Modeling, Simulation, and Control of Cavity Flow Oscillations
C. W. Rowley
Ph. D. Thesis, California Institute of Technology , August 2001.
This thesis involves the modeling of self-sustained oscillations in the flow past a rectangular cavity. The emphasis is on developing low-dimensional models that are suitable for analysis using tools from dynamical systems and control theory.
Two-dimensional direct numerical simulations are performed, and indicate the presence of a "wake mode," which has been observed previously in experiments, but which is much less well understood than the "shear-layer mode" usually observed. We characterize the flow in both shear-layer mode and wake mode, and provide a criterion for predicting the onset of wake mode, as a function of the various geometrical and flow-related parameters.
We focus on the modeling of shear-layer mode, and employ two distinct modeling approaches: first, we use the method of Proper Orthogonal Decomposition (POD) and Galerkin projection to reduce the Navier-Stokes equations to a low-dimensional system of ordinary differential equations (ODEs). We extend the method to compressible flows, using approximations that are valid for cold flows at moderate Mach number. In a compressible flow, both the kinematic and thermodynamic variables contribute to the total energy, and an inner product is introduced which respects this, and allows one to use vector-valued POD modes for the Galerkin projection. We obtain models in the form of ODEs with between 2 and 60 states, and compare models based on scalar-valued and vector-valued POD modes. All of the models work well for short times (a few periods of oscillation), but the models based on scalar-valued modes deviate for longer times, while in general the models based on vector-valued modes retain qualitatively correct dynamical behavior.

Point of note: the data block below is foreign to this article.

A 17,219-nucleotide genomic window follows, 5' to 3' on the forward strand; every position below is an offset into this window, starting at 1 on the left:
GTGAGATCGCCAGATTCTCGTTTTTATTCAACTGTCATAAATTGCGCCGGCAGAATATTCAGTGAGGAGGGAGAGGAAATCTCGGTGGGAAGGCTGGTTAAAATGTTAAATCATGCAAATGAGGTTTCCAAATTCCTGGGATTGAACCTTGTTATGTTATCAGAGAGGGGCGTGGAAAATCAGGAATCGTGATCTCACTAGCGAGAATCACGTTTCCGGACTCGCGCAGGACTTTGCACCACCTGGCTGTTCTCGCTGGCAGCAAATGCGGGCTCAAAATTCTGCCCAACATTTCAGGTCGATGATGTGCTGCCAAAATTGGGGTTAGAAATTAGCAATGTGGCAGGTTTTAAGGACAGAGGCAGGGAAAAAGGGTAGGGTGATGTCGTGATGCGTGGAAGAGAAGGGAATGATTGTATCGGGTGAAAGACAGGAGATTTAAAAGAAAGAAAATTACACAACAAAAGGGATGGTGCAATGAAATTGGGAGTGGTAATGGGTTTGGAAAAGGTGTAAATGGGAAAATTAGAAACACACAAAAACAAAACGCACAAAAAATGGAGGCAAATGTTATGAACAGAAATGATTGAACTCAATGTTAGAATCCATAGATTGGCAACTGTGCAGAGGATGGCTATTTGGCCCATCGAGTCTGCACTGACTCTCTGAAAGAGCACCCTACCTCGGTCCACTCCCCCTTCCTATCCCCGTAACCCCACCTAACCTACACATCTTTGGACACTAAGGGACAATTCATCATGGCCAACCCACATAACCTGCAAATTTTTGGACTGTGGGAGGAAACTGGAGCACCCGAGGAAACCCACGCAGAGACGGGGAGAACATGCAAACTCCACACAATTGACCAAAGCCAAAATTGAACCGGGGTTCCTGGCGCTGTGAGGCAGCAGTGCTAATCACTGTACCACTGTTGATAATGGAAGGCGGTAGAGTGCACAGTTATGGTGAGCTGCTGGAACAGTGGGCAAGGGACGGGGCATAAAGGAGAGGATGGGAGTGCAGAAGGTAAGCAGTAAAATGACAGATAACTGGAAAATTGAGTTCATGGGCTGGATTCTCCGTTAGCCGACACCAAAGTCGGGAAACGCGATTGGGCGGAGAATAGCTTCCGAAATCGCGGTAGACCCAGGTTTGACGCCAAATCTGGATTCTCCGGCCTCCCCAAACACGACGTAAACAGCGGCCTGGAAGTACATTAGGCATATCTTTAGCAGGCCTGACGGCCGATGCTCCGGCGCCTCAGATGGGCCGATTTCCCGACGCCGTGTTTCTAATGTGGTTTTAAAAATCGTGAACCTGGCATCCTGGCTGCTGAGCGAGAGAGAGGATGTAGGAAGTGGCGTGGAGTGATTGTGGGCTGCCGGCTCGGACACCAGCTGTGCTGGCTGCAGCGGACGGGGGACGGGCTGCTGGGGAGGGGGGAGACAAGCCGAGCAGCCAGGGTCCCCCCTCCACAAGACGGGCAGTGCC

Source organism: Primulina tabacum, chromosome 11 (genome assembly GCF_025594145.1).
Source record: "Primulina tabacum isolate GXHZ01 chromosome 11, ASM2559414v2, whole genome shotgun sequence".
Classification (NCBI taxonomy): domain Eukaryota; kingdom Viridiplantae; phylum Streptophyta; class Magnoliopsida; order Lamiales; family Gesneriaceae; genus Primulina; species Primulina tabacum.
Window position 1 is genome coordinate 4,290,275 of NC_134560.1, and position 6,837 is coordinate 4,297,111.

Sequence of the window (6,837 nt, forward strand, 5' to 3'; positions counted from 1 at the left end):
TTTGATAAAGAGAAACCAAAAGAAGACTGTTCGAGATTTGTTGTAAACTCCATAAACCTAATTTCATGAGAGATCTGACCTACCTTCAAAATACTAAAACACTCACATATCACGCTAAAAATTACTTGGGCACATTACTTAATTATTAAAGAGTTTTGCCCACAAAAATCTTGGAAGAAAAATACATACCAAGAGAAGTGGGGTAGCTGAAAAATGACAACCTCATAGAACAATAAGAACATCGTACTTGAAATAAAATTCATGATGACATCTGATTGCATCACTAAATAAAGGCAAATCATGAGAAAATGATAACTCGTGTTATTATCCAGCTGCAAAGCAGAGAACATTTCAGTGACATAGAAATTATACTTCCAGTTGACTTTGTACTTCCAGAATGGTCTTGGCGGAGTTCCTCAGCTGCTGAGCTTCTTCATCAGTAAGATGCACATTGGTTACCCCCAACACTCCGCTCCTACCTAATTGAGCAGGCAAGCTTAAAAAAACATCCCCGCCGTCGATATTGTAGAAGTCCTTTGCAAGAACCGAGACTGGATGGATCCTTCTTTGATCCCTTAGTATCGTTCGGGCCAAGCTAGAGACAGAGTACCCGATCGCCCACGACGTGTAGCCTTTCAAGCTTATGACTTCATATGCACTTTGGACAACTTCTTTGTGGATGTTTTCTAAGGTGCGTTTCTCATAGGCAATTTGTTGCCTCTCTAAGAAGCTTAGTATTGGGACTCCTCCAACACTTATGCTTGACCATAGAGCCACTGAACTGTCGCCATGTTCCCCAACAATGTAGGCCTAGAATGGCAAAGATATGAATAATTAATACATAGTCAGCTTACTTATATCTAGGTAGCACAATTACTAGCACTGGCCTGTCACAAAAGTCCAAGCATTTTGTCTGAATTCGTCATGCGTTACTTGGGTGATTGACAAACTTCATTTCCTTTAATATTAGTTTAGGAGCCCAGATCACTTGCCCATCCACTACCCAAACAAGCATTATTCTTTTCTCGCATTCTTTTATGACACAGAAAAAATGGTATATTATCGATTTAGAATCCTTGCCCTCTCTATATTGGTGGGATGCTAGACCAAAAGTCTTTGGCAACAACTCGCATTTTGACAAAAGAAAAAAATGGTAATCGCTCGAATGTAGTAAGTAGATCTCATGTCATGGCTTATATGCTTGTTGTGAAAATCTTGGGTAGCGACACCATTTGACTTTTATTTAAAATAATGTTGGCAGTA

In the second modeling approach, we model the underlying physical mechanisms separately (shear-layer amplification, acoustic scattering, acoustic propagation), and obtain linear models that are suitable for control design and analysis. We design a controller which stabilizes the model, and implement a similar control law on an experiment, demonstrating significant reduction in the amplitude of the oscillations, but revealing some limitations of feedback control.
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